If a patient dies of pneumonia in any health facility, a report of a pneumonia-related death is recorded. For any death occurring outside of any health facility, a team including a Ministry of Health physician, the state epidemiologist, and the local medical provider investigate and assign the cause of death.

We also examined infant deaths without a reportable cause to potentially capture deaths due to undiagnosed pneumococcal infections in this low resource setting. We did not include infant deaths with a reportable cause (including pneumonia, diarrhea, dengue, tuberculosis, leptospirosis, HIV, child abuse, homicide, motor vehicle collision, poisoning) in this sum to avoid double counting infant deaths (in the case of pneumonia), and to exclude causes of death which clearly did not result from pneumococcal infection.

As a comparison diagnosis that should not be affected by PCV13 introduction, we examined changes in health facility visits for diarrhea, which physicians were trained to define as an increase in stool frequency and volume to three or more stools within a 24 hour period (p.127) [13]. The rotavirus vaccine was first introduced in 2006, and coverage was high and remained constant during the years studied (2008–2015). In addition to the diagnosis code, each report includes the patient’s gender, age group, the week and year of the visit, and the patient’s municipality of origin.

In the primary care centers and health posts, visit diagnoses are assigned by the physician treating the patient. Pneumonia is diagnosed using the same definitions as in the hospital setting, with the exception that chest radiography is rarely accessible in the community, and therefore, the diagnosis relies primarily on physical exam findings. Counts are provided to the Department’s epidemiology office, where they are maintained in an electronic database. As in the hospital setting, each report includes the patient’s gender, age group, the week and year of the visit, and the patient’s municipality of origin.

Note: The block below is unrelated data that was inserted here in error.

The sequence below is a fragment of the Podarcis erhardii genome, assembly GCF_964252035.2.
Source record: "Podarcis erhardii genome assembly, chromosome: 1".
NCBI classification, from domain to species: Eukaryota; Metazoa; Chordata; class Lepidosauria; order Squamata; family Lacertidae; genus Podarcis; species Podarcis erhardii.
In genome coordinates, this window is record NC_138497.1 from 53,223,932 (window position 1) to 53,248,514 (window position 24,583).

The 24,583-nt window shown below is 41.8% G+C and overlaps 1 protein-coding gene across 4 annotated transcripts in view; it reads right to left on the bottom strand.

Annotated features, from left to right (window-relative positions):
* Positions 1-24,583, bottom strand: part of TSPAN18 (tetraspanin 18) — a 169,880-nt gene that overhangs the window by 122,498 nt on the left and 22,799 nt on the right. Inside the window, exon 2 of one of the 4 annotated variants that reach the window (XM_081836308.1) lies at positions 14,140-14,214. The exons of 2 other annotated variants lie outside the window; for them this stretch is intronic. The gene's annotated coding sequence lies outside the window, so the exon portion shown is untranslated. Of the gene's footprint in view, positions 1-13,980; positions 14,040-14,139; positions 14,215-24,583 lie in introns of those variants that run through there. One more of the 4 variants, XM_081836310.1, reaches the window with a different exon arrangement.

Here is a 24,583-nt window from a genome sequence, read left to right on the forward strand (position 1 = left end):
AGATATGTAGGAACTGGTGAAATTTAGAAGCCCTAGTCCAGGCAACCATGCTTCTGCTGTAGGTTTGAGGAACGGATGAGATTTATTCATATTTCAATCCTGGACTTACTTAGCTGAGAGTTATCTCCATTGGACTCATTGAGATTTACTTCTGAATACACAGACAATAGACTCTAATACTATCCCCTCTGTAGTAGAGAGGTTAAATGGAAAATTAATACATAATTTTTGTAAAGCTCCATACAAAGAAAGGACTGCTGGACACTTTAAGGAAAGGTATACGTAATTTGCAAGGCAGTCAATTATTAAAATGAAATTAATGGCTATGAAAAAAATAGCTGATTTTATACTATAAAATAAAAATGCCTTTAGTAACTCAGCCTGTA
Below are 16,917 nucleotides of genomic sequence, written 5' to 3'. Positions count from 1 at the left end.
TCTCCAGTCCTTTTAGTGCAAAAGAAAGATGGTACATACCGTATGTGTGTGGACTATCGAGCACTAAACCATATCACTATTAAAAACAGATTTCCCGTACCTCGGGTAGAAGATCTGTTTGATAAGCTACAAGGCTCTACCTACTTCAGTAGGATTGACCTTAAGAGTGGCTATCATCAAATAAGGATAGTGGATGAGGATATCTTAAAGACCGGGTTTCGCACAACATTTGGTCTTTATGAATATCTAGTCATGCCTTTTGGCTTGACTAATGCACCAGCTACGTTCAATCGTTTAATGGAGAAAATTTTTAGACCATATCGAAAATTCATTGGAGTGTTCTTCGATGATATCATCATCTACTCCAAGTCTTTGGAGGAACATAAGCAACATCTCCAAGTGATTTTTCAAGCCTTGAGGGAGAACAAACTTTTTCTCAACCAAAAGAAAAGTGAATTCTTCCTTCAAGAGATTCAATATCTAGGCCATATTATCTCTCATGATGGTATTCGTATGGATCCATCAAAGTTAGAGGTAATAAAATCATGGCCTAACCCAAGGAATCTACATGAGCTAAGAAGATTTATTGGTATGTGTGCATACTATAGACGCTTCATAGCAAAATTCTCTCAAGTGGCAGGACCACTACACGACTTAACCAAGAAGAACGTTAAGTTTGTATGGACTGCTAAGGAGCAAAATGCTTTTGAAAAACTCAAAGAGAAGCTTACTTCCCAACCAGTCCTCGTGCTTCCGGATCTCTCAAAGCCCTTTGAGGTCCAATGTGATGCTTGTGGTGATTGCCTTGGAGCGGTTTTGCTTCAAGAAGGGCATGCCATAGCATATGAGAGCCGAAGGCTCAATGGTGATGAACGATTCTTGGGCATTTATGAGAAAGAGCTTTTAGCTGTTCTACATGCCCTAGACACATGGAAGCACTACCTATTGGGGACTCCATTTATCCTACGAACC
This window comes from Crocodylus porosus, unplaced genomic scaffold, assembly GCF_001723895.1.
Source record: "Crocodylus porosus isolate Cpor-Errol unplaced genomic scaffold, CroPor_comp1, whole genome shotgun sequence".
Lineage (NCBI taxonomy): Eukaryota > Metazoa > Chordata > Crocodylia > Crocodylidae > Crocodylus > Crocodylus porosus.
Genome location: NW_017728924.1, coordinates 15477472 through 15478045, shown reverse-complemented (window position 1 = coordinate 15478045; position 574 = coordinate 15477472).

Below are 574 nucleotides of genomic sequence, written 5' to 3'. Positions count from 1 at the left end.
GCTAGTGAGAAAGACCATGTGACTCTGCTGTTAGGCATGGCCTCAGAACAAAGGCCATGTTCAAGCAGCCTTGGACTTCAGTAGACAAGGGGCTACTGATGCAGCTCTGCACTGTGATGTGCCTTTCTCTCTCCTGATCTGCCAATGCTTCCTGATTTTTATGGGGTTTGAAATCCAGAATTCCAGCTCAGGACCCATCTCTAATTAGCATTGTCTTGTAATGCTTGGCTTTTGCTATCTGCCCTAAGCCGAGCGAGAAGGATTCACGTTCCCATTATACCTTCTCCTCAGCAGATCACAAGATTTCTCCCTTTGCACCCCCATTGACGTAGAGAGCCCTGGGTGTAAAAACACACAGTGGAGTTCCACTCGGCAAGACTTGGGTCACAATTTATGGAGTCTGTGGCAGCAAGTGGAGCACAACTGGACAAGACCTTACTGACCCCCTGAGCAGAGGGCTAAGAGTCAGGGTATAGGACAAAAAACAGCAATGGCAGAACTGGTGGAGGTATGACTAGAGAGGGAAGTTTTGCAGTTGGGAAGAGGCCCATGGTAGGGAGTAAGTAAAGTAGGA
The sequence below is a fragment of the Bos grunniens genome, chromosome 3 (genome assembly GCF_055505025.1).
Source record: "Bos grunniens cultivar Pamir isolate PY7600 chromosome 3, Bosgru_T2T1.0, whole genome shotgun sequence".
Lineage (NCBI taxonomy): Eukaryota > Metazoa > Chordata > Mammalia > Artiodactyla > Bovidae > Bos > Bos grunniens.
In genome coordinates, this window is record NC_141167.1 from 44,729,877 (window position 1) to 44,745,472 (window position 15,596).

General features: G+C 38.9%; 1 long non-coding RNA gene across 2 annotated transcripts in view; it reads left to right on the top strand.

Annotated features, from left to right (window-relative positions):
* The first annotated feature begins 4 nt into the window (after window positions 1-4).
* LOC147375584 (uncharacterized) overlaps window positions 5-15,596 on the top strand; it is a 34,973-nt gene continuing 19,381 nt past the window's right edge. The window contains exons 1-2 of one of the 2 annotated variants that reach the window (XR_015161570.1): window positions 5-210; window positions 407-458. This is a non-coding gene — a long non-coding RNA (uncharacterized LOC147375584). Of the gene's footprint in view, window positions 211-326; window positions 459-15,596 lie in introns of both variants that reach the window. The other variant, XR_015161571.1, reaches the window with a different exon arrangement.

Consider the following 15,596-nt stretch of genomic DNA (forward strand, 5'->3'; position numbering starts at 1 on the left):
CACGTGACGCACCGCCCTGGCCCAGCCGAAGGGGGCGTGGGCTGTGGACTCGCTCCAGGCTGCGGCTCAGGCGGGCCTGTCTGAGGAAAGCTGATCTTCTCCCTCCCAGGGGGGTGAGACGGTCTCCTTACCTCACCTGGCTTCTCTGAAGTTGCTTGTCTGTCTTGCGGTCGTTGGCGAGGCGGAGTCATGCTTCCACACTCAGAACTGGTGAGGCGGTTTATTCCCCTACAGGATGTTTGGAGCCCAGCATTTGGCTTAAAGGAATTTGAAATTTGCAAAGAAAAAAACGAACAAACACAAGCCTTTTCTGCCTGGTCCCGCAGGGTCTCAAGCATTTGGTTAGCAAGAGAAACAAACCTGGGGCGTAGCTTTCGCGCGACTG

Population estimates

The Ministry of Health provides official population estimates for each municipality in León by age group and year. The total official population in 2015 for the Department of León was 410,860. These estimates are based on the national census, conducted by the Nicaraguan Institute of Development Information; the last census was conducted in 2005. Population estimates for subsequent years are projected using data from birth certificates, school enrollment, and death certificates [15].

PCV13 coverage

The Departmental Office of the National Immunization Program maintains data on immunizations administered by age group and year for PCV13. By the end of 2011, 63% of infants had received three doses of PCV13 (range by municipality: 49% to 71%) and 87% of one year-olds had received a catch-up dose of PCV13 (range by municipality: 68% to 100%). In 2012, 97% of infants had received three doses of PCV13 (range by municipality: 80% to 100%) [10] and since 2012, high coverage has been maintained, with a range of 89% to 100% by municipality.

Statistical analyses

Annual incidence rates of pneumonia hospitalizations, ambulatory visits for pneumonia, pneumonia-related mortality, bacterial meningitis, and infant mortality were estimated from 2008 to 2015. Our primary focus was on infants and one year-olds (children aged 12 to 23 months), as these age groups in Nicaragua have a high burden of pneumococcal disease, and were also eligible to receive PCV13 during the years studied.

We first extracted numbers of health facility visits for pneumonia between January 2005 to December 2015 and calculated the numbers of visits by week to examine trends in pneumonia visits during the past decade. Due to a change in health care policy that reduced the cost of health care visits beginning in 2007, for further analysis, the time period was limited to 2008–2015. Numbers of health facility visits for pneumonia, pneumonia-related deaths, bacterial meningitis, and infant deaths were examined. Counts of hospital admissions for pneumonia were retrieved from the hospital epidemiology database. Emergency department visits that did not result in hospital admission were categorized as ambulatory visits, in addition to visits to primary care centers or health posts.